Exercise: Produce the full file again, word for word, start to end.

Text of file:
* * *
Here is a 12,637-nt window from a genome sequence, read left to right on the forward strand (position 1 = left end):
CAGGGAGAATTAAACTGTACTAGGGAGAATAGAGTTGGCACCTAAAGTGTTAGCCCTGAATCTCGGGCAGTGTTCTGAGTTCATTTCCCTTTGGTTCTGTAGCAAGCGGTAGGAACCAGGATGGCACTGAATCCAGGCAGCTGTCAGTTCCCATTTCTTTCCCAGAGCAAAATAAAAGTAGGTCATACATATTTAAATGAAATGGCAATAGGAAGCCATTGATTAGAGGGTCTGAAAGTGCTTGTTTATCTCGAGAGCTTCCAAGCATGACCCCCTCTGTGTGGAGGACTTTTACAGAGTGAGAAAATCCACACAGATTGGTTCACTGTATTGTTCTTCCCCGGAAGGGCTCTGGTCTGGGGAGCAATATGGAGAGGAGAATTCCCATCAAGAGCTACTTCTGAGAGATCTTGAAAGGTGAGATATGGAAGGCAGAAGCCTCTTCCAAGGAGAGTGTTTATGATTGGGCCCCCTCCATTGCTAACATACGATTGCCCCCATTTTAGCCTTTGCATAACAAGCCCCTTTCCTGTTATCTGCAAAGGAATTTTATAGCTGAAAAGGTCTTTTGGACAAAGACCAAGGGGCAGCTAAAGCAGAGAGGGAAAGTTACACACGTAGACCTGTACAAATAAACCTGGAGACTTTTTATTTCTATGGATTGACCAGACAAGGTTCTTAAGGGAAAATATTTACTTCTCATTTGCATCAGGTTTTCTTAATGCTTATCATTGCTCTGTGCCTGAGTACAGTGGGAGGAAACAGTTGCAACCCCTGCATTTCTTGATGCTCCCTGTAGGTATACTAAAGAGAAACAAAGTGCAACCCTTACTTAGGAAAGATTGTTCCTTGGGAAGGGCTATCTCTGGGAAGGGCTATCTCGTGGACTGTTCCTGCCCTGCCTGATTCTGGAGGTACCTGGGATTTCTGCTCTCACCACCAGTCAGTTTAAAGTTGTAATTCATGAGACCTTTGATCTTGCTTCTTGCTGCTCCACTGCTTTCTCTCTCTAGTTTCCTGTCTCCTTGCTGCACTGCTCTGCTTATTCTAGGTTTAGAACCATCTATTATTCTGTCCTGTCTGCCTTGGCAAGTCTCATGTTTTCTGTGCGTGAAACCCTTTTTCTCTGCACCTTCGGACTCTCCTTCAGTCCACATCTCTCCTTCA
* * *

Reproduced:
Here is a 12,637-nt window from a genome sequence, read left to right on the forward strand (position 1 = left end):
CAGGGAGAATTAAACTGTACTAGGGAGAATAGAGTTGGCACCTAAAGTGTTAGCCCTGAATCTCGGGCAGTGTTCTGAGTTCATTTCCCTTTGGTTCTGTAGCAAGCGGTAGGAACCAGGATGGCACTGAATCCAGGCAGCTGTCAGTTCCCATTTCTTTCCCAGAGCAAAATAAAAGTAGGTCATACATATTTAAATGAAATGGCAATAGGAAGCCATTGATTAGAGGGTCTGAAAGTGCTTGTTTATCTCGAGAGCTTCCAAGCATGACCCCCTCTGTGTGGAGGACTTTTACAGAGTGAGAAAATCCACACAGATTGGTTCACTGTATTGTTCTTCCCCGGAAGGGCTCTGGTCTGGGGAGCAATATGGAGAGGAGAATTCCCATCAAGAGCTACTTCTGAGAGATCTTGAAAGGTGAGATATGGAAGGCAGAAGCCTCTTCCAAGGAGAGTGTTTATGATTGGGCCCCCTCCATTGCTAACATACGATTGCCCCCATTTTAGCCTTTGCATAACAAGCCCCTTTCCTGTTATCTGCAAAGGAATTTTATAGCTGAAAAGGTCTTTTGGACAAAGACCAAGGGGCAGCTAAAGCAGAGAGGGAAAGTTACACACGTAGACCTGTACAAATAAACCTGGAGACTTTTTATTTCTATGGATTGACCAGACAAGGTTCTTAAGGGAAAATATTTACTTCTCATTTGCATCAGGTTTTCTTAATGCTTATCATTGCTCTGTGCCTGAGTACAGTGGGAGGAAACAGTTGCAACCCCTGCATTTCTTGATGCTCCCTGTAGGTATACTAAAGAGAAACAAAGTGCAACCCTTACTTAGGAAAGATTGTTCCTTGGGAAGGGCTATCTCTGGGAAGGGCTATCTCGTGGACTGTTCCTGCCCTGCCTGATTCTGGAGGTACCTGGGATTTCTGCTCTCACCACCAGTCAGTTTAAAGTTGTAATTCATGAGACCTTTGATCTTGCTTCTTGCTGCTCCACTGCTTTCTCTCTCTAGTTTCCTGTCTCCTTGCTGCACTGCTCTGCTTATTCTAGGTTTAGAACCATCTATTATTCTGTCCTGTCTGCCTTGGCAAGTCTCATGTTTTCTGTGCGTGAAACCCTTTTTCTCTGCACCTTCGGACTCTCCTTCAGTCCACATCTCTCCTTCA